Thursday, December 20, 2018

From Chiara To Karlie, Why Dior Has A Pulling Power For Brides

Princess Caroline of Monaco in 1979, Gwen Stefani in 2002, Miranda Kerr in 2017: Dior has dressed high-profile brides since Christian Dior’s tenure on Avenue Montaigne, Paris. 2018 was no less of a success in the bridal stakes for the brand. Karlie Kloss and Chiara Ferragni walked down the aisle in custom Dior confections that took 700 hours and 1,600 hours to create, respectively. As the year draws to a close, current creative director Maria Grazia Chiuri tells Vogue why the enduring appeal of Dior means that the brand will deck brides out for their big days during decades to come, too.

Dior represents the dream of fashion,” says Chiuri. “The iconic silhouettes embody a timeless idea of beauty, channelling the wearer and showing off her figure, thus helping to mark the uniqueness of a moment.”

The formula is really that simple: the legacy of a storied brand combined with the bespoke craftmanship offered by its atelier equates to bridalwear coveted by women all over the world. The one thing they have in common? A close relationship with the house and a budget to fund all those hours of painstaking needlework. “Each wedding dress is specially designed to showcase the bride through dressmaking that brings out their personality, attitude, movements and character,” Chiuri continues. “Every woman is different. On her wedding day, it's only right that she feels herself and the star of an unforgettable moment.”

First up, Ferragni, the Italian blogger and super-influencer, who married singer and X Factor judge Fedez on September 1 wearing two couture dresses for the ceremony and reception. “With Chiara, there's always been a special relationship, a deep friendship,” Grazia shares. “She loves fashion and it's clear to her that it's both work and play, self-discipline and fun. Through the two dresses, I was able to bring out Chiara: strong and romantic at the same time.”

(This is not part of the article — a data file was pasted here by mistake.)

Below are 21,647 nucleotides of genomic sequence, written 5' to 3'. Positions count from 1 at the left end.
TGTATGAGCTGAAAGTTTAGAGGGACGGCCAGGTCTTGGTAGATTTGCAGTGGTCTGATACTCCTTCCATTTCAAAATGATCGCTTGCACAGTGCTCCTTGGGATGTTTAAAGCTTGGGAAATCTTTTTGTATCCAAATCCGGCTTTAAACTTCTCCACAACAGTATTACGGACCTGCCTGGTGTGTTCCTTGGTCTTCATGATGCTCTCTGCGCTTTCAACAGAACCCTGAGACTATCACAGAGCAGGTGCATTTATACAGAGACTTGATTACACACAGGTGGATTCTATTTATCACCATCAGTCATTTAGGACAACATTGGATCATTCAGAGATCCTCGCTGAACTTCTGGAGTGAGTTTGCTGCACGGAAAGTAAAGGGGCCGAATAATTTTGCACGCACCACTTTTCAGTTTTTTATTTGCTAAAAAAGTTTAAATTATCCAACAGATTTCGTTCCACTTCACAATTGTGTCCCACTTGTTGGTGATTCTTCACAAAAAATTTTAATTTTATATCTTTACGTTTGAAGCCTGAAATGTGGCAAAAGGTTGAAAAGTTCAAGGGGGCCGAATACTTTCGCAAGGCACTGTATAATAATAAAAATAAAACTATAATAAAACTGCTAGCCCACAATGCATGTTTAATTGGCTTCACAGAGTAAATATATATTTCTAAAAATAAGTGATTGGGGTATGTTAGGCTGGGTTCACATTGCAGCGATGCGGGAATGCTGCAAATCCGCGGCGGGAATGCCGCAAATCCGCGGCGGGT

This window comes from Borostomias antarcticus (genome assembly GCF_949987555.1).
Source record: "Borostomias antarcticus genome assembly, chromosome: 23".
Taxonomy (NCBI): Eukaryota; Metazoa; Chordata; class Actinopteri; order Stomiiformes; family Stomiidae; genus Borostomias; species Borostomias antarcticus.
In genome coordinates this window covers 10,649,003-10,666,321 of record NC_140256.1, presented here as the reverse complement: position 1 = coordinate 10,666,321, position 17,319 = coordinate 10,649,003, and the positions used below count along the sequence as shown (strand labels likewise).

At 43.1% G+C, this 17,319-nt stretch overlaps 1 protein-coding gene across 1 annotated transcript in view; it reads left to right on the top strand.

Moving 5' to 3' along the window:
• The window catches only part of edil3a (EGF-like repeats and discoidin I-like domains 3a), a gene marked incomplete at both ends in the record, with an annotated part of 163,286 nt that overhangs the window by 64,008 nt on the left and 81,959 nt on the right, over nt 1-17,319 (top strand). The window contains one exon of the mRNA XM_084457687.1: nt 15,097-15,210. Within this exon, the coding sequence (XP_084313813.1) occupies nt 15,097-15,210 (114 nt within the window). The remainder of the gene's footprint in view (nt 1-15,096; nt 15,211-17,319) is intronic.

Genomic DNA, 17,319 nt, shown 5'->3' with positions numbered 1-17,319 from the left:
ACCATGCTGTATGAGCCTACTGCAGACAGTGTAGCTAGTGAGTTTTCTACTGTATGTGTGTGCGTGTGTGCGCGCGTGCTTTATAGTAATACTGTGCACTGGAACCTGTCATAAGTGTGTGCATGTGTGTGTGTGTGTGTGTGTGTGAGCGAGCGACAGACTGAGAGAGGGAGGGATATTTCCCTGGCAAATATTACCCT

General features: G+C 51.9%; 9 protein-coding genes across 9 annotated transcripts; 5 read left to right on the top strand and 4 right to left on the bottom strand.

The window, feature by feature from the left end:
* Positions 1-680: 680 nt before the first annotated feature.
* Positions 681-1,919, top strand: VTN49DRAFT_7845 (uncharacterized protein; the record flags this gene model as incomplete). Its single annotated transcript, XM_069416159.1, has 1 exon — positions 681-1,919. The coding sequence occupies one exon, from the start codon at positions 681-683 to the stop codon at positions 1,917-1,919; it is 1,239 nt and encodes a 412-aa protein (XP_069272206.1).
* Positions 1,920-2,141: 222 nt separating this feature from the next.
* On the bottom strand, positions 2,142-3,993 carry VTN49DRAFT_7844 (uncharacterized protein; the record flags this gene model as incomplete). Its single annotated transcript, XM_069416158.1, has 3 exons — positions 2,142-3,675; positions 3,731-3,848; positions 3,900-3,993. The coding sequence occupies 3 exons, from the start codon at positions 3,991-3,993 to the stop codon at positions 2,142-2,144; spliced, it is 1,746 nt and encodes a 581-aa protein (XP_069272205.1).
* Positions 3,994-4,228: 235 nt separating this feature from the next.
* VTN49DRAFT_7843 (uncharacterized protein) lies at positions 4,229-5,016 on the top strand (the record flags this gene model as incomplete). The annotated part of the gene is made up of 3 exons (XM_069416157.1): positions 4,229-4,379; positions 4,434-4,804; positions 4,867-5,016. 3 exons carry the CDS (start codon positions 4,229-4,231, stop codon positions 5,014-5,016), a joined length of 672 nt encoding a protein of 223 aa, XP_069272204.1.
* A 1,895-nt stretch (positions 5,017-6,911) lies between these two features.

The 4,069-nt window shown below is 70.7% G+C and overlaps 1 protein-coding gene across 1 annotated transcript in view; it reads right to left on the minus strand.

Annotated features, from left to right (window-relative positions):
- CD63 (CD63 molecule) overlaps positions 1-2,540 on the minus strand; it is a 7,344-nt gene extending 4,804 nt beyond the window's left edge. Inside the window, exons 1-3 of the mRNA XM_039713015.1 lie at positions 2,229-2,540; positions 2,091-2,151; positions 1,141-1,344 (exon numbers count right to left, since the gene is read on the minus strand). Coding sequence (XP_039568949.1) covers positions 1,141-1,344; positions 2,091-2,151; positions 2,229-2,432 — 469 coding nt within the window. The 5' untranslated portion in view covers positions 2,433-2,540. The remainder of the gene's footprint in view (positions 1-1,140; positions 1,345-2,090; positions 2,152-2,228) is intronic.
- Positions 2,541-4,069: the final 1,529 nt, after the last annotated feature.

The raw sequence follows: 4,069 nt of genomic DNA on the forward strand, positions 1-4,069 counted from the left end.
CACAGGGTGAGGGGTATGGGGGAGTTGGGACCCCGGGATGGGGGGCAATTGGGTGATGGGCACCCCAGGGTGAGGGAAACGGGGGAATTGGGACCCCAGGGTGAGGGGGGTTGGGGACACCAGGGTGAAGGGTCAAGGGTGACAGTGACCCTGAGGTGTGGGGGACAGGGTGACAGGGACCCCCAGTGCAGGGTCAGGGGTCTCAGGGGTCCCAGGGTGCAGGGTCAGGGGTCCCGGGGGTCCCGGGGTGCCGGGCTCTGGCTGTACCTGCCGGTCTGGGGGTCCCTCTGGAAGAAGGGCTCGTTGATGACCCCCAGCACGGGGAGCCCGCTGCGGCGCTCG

The wedding dress itself required 400 metres of fabric to create the bustier and front-opened skirt made of numerous superimpositions of tulle. The reception gown, a pale pink tulle and silk organza design embroidered with motifs evoking the couple's shared history, was no less time-consuming. “What I love about these dresses is the complexity of the lacework inspired by traditional Sicilian lace, and the embroidery, which features the lyrics and melody from her own love story,” its creator adds.

October 18 saw Kloss marry entrepreneur and investor Josh Kushner wearing a dress crafted from 400 metres of lace and 300 metres of tulle, with an additional eight metres of tulle for the veil. “I've known Karlie for a long time, she is a positive example of empowerment," notes Chiuri. "She perfectly embodies my ideal of the contemporary woman, the strong, feminine spirit I think of when I'm designing."

Chiuri wanted to create something truly unique for her “woman of today”. “The dress is modelled on Karlie's body, and brings together the determined and dreamy sides of her character,” she explains. Covered in Chantilly lace so that no seams were visible, the bodice was created as an extension of her skin. The skirt, on the other hand, was “a tribute to feminine lightness and grace: a wide, wispy, weightless cloud.”

How does it feel for Chiuri to be asked to create such emotionally-signficant and highly-publicised gowns (Ferragni’s Instagram reveal of her dress has garnered close to three-million likes and Kloss’s first post amassed over one million)? “For me, [a person choosing to wear the brand] means that Dior will always be part of a happy memory,” Chiuri adds. “This fills me with pride. Making a wedding dress means sharing a very intimate moment of their lives and this, both professionally and personally, is truly thrilling.”

The feeling, of course, is mutual and the reason why both Ferragni and Kloss looked to Chiuri, the woman currently keeping the spirit of Monsieur Dior's maison alive, to marry in. As the designer has said before, the chapter she is writing in the company's history is about celebrating femininity and female empowerment, and bringing this message – along with the heritage – to a growing Dior audience. "People believe couture is only expensive, but it's about tradition," she told Vogue earlier this year. "There's a new generation that wants to discover craftsmanship because they really want the human touch." A proposition that no doubt hits home for brides all over the world searching for The Dress.

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